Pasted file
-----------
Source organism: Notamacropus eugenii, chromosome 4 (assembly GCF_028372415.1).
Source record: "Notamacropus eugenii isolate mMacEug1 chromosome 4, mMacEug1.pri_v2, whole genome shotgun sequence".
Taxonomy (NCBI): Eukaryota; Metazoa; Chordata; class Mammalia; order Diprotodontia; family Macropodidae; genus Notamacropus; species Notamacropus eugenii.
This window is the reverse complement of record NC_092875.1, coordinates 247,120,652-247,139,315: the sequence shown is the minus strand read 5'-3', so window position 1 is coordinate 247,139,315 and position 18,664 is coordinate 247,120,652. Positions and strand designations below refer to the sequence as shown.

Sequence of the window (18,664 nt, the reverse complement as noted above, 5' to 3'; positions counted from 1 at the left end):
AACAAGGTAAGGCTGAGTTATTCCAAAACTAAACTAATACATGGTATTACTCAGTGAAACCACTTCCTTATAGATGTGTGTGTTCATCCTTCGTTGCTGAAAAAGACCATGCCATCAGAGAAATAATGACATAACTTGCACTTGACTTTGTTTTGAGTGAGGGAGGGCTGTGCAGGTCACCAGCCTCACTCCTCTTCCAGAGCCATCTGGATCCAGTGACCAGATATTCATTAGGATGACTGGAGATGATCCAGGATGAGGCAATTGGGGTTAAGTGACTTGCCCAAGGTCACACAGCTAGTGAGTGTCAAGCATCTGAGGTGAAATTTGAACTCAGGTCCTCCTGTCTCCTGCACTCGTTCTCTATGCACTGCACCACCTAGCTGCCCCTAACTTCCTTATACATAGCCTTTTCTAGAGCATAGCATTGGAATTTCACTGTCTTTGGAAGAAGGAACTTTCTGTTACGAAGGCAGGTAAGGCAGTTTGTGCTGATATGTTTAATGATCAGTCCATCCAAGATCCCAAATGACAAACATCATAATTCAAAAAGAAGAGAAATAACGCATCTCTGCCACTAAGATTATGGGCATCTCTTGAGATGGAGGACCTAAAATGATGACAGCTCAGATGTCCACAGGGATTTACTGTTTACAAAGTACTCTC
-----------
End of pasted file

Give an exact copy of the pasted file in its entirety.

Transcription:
Source organism: Notamacropus eugenii, chromosome 4 (assembly GCF_028372415.1).
Source record: "Notamacropus eugenii isolate mMacEug1 chromosome 4, mMacEug1.pri_v2, whole genome shotgun sequence".
Taxonomy (NCBI): Eukaryota; Metazoa; Chordata; class Mammalia; order Diprotodontia; family Macropodidae; genus Notamacropus; species Notamacropus eugenii.
This window is the reverse complement of record NC_092875.1, coordinates 247,120,652-247,139,315: the sequence shown is the minus strand read 5'-3', so window position 1 is coordinate 247,139,315 and position 18,664 is coordinate 247,120,652. Positions and strand designations below refer to the sequence as shown.

Sequence of the window (18,664 nt, the reverse complement as noted above, 5' to 3'; positions counted from 1 at the left end):
AACAAGGTAAGGCTGAGTTATTCCAAAACTAAACTAATACATGGTATTACTCAGTGAAACCACTTCCTTATAGATGTGTGTGTTCATCCTTCGTTGCTGAAAAAGACCATGCCATCAGAGAAATAATGACATAACTTGCACTTGACTTTGTTTTGAGTGAGGGAGGGCTGTGCAGGTCACCAGCCTCACTCCTCTTCCAGAGCCATCTGGATCCAGTGACCAGATATTCATTAGGATGACTGGAGATGATCCAGGATGAGGCAATTGGGGTTAAGTGACTTGCCCAAGGTCACACAGCTAGTGAGTGTCAAGCATCTGAGGTGAAATTTGAACTCAGGTCCTCCTGTCTCCTGCACTCGTTCTCTATGCACTGCACCACCTAGCTGCCCCTAACTTCCTTATACATAGCCTTTTCTAGAGCATAGCATTGGAATTTCACTGTCTTTGGAAGAAGGAACTTTCTGTTACGAAGGCAGGTAAGGCAGTTTGTGCTGATATGTTTAATGATCAGTCCATCCAAGATCCCAAATGACAAACATCATAATTCAAAAAGAAGAGAAATAACGCATCTCTGCCACTAAGATTATGGGCATCTCTTGAGATGGAGGACCTAAAATGATGACAGCTCAGATGTCCACAGGGATTTACTGTTTACAAAGTACTCTC